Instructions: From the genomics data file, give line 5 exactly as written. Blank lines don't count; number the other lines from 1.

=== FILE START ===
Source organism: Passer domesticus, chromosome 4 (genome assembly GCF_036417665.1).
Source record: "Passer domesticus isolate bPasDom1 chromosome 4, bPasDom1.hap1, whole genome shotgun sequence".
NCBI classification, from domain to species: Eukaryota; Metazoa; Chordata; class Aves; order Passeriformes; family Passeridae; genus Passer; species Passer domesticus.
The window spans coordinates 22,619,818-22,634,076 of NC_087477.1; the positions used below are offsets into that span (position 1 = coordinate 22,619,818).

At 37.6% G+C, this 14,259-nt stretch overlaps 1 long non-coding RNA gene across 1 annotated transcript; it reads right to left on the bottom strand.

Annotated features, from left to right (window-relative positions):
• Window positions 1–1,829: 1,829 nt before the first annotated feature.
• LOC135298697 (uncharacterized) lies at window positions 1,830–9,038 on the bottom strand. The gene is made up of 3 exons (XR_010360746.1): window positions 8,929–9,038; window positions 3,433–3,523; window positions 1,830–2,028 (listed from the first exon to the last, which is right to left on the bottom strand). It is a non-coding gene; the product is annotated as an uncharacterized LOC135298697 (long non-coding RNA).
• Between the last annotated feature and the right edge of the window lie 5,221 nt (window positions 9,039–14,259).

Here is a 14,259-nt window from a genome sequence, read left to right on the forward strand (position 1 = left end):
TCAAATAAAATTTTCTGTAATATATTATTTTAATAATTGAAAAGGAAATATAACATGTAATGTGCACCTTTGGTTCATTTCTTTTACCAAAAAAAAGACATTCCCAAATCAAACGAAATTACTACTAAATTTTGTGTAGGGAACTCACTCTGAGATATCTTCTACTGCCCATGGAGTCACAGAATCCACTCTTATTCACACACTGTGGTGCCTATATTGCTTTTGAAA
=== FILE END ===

At 37.6% G+C, this 14,259-nt stretch overlaps 1 long non-coding RNA gene across 1 annotated transcript; it reads right to left on the bottom strand.